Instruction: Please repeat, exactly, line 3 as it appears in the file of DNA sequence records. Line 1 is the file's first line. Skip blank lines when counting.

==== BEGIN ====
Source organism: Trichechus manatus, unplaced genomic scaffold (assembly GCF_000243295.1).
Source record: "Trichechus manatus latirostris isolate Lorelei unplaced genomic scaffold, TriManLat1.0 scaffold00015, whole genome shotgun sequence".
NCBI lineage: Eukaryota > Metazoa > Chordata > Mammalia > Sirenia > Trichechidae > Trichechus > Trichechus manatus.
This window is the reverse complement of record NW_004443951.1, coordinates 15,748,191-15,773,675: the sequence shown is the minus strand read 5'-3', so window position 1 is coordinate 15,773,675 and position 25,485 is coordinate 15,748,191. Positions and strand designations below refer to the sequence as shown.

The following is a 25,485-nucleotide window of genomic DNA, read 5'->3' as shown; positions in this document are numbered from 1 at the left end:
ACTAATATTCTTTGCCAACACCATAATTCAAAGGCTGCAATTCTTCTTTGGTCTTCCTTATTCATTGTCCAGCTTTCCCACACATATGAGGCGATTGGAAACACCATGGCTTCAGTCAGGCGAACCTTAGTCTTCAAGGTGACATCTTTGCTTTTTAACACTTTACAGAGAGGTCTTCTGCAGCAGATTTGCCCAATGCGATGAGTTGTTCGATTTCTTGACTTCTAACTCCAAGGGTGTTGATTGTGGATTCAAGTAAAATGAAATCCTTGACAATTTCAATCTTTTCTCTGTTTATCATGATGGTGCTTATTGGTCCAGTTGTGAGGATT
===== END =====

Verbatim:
NCBI lineage: Eukaryota > Metazoa > Chordata > Mammalia > Sirenia > Trichechidae > Trichechus > Trichechus manatus.